For Eastern Oregon University student and softball pitcher Holly Martin, February 25, 2010 was both the luckiest and unluckiest day of her life. On that day, she suffered a life-threatening, life-changing head injury. Given the reported lack of care she received after the injury, Holly was lucky to survive.
According to an article in an Oregon newspaper called The Observer, Holly Martin was pitching during practice from a distance of about 10 to 20 feet (significantly closer than the regulation distance of 40 feet). The batter, who was using a composite bat, struck the ball directly back to the pitcher, striking her in the head behind her right ear. A length of chain-link fence had been set up as protection, but it didn’t keep Martin safe.
So far, there were four mistakes made: The pitching distance was too short, the batter should not have been using a composite bat, the protective cage was inadequate, and the pitcher should have been required to wear a helmet.
But as far as we can discern from the article, those problems were compounded by the coach’s actions after the injury occurred.
Once hit, Martin fell to the ground, unconscious and bleeding from her ear. While other players urged coach Melissa Wheeler to call 9-1-1, she ignored them and called a trainer instead. According to the article:
Martin was transported on a golf cart to the training room. The suit alleges she was kept in the training room about two hours before Wheeler took her to the Grande Ronde Hospital in her personal car.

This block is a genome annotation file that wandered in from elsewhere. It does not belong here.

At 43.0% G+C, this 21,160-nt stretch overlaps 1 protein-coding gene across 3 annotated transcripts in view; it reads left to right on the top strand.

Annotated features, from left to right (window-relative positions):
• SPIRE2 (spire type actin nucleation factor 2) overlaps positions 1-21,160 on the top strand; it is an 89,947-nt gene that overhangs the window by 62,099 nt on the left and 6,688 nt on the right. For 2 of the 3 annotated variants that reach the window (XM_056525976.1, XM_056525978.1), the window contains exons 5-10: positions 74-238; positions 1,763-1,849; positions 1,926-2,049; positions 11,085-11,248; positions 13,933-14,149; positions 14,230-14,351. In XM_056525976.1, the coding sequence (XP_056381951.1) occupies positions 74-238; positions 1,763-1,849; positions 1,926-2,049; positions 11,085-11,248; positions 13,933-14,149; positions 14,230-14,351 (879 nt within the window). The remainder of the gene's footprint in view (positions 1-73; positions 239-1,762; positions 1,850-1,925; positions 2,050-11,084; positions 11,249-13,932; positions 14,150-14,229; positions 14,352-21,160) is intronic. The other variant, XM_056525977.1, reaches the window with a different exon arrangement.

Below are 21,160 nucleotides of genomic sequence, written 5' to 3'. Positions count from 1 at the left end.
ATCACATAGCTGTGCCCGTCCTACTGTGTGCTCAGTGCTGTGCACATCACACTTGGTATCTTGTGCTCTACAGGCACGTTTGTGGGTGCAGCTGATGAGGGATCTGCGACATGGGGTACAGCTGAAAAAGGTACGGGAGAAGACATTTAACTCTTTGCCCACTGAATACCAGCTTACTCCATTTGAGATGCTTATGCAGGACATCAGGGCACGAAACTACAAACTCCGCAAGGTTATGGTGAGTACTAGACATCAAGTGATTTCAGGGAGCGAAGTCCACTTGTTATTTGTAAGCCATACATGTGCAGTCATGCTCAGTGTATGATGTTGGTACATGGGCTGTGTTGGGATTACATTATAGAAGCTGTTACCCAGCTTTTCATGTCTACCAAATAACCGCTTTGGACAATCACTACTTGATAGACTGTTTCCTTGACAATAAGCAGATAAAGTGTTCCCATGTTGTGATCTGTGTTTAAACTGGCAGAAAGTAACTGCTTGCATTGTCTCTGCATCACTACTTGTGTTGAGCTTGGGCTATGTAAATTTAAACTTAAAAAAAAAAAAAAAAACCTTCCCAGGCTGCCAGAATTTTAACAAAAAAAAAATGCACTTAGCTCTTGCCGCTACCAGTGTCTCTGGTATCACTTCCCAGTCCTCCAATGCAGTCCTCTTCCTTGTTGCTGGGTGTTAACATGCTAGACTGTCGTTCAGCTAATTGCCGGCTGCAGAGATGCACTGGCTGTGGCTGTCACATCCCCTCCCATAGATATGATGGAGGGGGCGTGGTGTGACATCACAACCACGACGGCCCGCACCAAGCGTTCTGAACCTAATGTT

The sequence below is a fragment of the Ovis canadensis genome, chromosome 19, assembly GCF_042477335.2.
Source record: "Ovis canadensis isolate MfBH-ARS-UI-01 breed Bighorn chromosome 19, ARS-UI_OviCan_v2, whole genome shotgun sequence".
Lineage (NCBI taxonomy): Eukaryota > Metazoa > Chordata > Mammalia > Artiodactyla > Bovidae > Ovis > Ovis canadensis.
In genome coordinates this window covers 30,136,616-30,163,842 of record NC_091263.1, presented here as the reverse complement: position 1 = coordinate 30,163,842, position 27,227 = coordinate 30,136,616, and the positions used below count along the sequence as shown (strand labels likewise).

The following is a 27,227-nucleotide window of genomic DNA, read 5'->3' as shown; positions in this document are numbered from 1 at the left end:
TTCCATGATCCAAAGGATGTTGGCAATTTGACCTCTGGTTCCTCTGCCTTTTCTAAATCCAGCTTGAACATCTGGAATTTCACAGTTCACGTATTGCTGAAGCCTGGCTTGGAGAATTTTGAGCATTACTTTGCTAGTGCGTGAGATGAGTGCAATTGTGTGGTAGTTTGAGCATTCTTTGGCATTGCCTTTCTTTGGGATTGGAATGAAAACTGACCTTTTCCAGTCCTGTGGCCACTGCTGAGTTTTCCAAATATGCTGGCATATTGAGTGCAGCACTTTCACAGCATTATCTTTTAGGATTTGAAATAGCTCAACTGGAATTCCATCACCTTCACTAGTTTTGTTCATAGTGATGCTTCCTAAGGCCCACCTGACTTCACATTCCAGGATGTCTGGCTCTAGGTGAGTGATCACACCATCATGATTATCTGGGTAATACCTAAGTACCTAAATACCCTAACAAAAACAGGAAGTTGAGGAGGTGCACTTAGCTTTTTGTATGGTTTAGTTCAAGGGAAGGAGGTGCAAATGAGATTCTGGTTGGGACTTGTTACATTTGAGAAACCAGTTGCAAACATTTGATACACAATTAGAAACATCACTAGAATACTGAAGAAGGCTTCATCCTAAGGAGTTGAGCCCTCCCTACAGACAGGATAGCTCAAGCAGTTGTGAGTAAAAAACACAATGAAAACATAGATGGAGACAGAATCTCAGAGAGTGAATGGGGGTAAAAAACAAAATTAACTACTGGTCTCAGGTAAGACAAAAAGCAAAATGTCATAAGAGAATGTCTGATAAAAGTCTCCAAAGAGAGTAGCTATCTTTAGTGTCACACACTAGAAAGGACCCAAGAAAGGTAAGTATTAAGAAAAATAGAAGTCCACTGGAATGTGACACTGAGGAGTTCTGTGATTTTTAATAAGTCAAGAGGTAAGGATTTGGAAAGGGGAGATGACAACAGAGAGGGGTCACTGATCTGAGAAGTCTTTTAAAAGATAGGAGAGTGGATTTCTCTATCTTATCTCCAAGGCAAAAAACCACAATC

At the hospital, Martin was diagnosed with a longitudinal fracture of her right temporal bone. She was flown to Emmanuel Hospital in Portland for treatment.
That is hardly an appropriate reaction to a head injury. The injured Martin should have been transported by ambulance after a 9-1-1 call. This was a serious injury. According to the article, Martin suffers from permanent severe headaches, memory loss, inability to perform tasks requiring sustained attention, trouble with math and deductive reasoning, and more.
“She had all the signs of a head concussion but they kept her there for over two hours,” [Holly Martin’s mother, Dawn Martin] said. “My whole point is, why wasn’t 9-1-1 called? It took them two hours to call me, and then another half hour to get them to take her to the hospital.”
The Martin family has filed a lawsuit to recover economic damages and other costs. Apparently, the University is fighting the lawsuit on a few grounds, including that the statute of limitations had passed.
That would be a shame. Holly Martin has been harmed enough.
To read the full story in The Observer, click here: Softball player sues EOU over head injury